New name, new mission enables successful org to tackle expanding uses for embedded chip technologies
The Secure Technology Alliance is the official new name for the Smart Card Alliance, the long standing and highly regarded industry association founded to promote the adoption of smart card technology in the U.S. The group is expanding its mission and changing names, exchanging its somewhat limiting focus on smart cards for a broader view of chip-based secure technologies.
“As the world becomes increasingly interconnected and mobile, the technology used in smart cards is being used more widely in mobile devices, wearables and internet-connected devices,” says Randy Vanderhoof, executive director of the Secure Technology Alliance and its predecessor organization. “The clear next step for this organization is to expand and engage in activities across the full spectrum of these new applications as the Secure Technology Alliance.”
The original mission of the Smart Card Alliance was to advance the use of smart cards for payment, identity, transit and security applications. Looking around, the group has essentially accomplished its original mission, something few organizations can ever truly say.
Key to the expansion is a focus on embedded chip technologies, defined by the Alliance as, “integrated circuit technology that is built into different form factors (e.g., smart cards, mobile devices, and wearables) or embedded in network-connected and other devices.” Think of it this way, the same microprocessor technologies that empowered smart cards are now driving all kinds of other devices — so a lot of new and emerging tech relies on smart cards, but without the plastic card.
But there is more to it than a simple expansion of technologies.
If you look back two-plus decades to the Smart Card Alliance’s formation, smart cards were virtually unknown in the U.S. The original mission was to advance the use of smart cards for payment, identity, transit and security applications. Looking around, the group has essentially accomplished its original mission, something few organizations can ever truly say.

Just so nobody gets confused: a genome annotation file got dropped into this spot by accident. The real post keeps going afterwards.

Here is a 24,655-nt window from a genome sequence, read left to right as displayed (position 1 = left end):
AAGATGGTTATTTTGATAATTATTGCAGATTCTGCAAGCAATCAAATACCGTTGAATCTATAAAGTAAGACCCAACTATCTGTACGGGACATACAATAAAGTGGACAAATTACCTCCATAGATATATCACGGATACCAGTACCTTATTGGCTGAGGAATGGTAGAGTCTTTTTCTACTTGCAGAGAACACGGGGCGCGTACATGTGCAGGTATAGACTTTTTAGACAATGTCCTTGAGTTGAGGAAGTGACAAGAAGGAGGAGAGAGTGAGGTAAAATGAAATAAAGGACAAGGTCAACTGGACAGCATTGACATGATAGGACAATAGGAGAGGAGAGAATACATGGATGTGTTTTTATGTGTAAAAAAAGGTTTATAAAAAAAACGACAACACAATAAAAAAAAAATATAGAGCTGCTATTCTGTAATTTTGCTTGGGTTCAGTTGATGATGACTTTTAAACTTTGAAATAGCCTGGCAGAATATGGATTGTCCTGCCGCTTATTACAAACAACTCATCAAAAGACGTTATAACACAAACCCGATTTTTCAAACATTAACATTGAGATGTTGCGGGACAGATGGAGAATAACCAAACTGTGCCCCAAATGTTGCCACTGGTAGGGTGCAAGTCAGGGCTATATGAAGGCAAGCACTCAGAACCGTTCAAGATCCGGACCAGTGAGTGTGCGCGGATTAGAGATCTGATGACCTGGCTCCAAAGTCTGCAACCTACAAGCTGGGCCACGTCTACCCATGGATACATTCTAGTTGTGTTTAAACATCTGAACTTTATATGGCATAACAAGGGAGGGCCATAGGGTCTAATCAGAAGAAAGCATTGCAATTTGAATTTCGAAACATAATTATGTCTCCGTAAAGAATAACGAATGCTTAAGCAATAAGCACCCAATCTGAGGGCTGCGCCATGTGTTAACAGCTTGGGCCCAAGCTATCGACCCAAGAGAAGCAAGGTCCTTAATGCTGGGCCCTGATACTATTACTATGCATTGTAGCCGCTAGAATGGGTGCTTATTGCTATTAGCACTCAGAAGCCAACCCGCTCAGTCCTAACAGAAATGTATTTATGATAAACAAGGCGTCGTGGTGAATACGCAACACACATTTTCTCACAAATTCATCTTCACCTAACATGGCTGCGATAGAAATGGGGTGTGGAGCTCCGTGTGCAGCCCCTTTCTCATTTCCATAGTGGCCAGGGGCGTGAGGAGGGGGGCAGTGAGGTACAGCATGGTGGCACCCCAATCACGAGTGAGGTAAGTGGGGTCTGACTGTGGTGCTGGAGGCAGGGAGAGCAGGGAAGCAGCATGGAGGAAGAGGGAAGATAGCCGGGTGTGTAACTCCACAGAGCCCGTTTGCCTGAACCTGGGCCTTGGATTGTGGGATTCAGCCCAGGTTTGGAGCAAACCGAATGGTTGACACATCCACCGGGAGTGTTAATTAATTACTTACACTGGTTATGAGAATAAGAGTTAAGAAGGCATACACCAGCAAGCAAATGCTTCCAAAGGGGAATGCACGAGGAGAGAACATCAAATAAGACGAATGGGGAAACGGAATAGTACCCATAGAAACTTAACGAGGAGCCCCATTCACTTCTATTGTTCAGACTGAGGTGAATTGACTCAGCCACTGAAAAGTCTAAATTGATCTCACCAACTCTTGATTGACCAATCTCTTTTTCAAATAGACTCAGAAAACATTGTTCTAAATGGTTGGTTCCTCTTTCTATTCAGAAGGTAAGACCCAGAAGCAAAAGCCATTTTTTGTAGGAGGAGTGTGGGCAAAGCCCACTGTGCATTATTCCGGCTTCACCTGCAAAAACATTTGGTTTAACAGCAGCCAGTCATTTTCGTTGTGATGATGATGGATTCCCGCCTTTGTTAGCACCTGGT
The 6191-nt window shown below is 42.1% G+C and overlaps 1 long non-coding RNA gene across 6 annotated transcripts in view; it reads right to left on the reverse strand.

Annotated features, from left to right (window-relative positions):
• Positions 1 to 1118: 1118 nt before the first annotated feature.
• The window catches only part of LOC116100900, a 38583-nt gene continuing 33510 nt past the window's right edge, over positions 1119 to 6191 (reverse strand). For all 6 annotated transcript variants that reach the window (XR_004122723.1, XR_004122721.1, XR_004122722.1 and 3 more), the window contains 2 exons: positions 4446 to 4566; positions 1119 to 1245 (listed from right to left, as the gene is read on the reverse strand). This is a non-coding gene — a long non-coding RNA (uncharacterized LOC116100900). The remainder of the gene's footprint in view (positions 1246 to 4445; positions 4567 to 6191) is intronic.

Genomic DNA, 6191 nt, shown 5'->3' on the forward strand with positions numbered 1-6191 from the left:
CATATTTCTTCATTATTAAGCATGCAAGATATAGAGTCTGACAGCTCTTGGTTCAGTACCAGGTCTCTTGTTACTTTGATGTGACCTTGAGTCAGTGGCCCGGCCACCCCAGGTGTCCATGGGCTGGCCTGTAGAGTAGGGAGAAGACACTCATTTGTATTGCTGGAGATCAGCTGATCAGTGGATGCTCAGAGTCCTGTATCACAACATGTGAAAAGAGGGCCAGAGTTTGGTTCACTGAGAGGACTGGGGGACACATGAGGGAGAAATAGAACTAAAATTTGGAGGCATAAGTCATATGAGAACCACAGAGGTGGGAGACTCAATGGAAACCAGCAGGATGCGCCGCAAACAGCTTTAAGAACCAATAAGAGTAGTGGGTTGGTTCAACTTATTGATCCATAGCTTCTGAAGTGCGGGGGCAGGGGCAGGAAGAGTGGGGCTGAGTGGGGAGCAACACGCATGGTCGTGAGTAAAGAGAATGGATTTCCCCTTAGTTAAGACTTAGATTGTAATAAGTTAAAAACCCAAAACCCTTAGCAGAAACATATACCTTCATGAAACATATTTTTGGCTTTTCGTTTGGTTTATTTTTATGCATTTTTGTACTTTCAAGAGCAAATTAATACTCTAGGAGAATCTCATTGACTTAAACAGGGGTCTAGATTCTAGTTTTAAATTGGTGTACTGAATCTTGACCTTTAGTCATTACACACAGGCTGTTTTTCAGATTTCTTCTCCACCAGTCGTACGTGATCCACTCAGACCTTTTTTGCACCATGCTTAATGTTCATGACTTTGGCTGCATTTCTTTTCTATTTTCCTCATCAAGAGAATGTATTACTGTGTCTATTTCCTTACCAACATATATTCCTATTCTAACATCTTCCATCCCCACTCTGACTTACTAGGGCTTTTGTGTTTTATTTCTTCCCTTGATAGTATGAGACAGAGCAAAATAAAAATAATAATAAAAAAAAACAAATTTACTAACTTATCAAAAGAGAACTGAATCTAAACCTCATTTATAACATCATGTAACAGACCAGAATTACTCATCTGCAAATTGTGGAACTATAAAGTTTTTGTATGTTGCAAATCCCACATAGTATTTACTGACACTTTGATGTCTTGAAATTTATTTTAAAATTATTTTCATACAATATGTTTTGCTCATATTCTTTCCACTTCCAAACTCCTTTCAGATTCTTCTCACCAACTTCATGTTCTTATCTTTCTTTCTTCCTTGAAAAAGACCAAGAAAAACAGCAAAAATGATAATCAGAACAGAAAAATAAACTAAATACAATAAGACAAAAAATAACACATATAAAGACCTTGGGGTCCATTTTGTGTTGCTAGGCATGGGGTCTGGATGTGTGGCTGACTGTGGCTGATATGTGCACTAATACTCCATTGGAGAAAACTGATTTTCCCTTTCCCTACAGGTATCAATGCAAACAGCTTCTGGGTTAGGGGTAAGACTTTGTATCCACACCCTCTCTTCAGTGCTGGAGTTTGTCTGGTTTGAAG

Smart cards are now pervasive in the U.S. market. EMV has taken hold; our passports contain chips; the military, federal employees and contractors carry PIV cards; public transportation ticketing is handled largely through contactless cards; and physical security is now largely a contactless realm for modern issuances.
The new organization will not be abandoning its roots as smart card technology will remain a priority for the Secure Technology Alliance, but the scope of technologies is broadening to include other types of embedded chip technology and related hardware and software. The industries and applications will also expand as these new form factors — beyond just the chip-enabled ID card — will impact payments, identity, access and transportation but also more directly apply to cybersecurity, mobile, healthcare and the Internet of Things (IoT).
“The Alliance has members from all of these industries actively participating in the organization, making it uniquely equipped to provide education, actionable guidance and encourage adoption of secure technology,” Vanderhoof adds.
Existing industry council activities, conferences and training will continue and evolve. These programs will incorporate additional security technologies and applications, such as those used for IoT and mobility applications.
Secure Technology Alliance activities will include:
- Influencing standards and best practices
- Serving as an educational resource to its members and industry stakeholders
- Providing a forum for cutting-edge discussions and projects
- Maintaining a voice in public policy
- Supporting the adoption and implementation.
The Secure Technology Alliance is governed by an elected Board of Directors and is led by the Executive Committee: Brian Russell, Giesecke & Devrient, Jack Jania, Gemalto, Brian Stein, CH2M, Morgan Richard, XTec, Thomas Lockwood, NextGenID, and Kelly Urban, First Data Corporation.
Learn more about the Secure Technology Alliance online: www.securetechalliance.org.